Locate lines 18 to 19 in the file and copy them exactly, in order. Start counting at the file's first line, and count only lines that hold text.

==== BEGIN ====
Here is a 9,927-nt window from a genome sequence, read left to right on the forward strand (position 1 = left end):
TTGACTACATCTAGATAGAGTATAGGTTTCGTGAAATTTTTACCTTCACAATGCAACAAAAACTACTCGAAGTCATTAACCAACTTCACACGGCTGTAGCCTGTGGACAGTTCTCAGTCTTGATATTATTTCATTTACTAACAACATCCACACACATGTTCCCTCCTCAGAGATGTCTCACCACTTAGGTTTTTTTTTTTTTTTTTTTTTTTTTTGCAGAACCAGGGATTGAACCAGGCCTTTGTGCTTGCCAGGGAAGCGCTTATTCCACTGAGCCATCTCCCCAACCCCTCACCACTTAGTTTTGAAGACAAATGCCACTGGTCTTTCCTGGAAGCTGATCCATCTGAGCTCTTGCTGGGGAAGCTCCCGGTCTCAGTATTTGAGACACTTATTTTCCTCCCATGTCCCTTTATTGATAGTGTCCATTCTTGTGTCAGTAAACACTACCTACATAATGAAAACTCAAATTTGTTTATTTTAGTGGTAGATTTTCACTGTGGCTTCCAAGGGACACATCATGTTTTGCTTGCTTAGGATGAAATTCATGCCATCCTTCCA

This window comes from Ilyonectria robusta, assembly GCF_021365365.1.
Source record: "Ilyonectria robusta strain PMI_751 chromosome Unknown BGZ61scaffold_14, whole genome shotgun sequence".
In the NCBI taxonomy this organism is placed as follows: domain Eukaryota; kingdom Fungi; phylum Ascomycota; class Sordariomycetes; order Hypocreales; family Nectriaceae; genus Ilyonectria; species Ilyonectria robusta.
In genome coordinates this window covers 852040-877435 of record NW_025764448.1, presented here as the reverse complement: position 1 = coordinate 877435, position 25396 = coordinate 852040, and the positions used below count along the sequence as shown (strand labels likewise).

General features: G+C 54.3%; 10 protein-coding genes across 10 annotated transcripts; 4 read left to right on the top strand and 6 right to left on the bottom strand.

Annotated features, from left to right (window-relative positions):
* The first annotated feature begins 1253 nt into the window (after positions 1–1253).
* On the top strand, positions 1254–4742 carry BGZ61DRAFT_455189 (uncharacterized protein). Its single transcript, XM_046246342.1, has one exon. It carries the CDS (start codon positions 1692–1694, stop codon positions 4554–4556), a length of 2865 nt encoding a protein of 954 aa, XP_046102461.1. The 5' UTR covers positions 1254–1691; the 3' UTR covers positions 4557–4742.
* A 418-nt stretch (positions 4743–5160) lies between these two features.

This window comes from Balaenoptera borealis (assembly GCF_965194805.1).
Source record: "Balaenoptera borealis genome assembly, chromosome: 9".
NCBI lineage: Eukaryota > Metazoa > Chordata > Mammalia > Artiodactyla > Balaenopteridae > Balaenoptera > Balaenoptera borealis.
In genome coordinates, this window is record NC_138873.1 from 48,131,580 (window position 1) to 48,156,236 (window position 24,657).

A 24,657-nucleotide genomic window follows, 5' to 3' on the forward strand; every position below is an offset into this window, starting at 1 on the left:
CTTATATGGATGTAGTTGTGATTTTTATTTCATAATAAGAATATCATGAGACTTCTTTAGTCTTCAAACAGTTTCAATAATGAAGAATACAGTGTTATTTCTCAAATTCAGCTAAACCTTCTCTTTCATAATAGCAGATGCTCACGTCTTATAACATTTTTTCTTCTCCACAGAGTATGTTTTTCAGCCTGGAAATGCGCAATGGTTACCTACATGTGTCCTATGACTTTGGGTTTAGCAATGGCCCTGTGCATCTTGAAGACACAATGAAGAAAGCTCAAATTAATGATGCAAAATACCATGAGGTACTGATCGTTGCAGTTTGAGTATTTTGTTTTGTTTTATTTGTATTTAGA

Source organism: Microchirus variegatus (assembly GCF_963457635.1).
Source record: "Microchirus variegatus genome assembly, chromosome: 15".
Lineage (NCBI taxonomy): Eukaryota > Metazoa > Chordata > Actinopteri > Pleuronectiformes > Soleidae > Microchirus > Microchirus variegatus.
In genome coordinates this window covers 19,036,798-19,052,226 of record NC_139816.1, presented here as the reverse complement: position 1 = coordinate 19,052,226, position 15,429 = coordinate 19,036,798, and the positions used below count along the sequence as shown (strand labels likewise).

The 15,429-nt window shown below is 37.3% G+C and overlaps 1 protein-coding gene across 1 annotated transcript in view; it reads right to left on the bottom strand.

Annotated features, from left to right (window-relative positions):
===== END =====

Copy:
Source organism: Microchirus variegatus (assembly GCF_963457635.1).
Source record: "Microchirus variegatus genome assembly, chromosome: 15".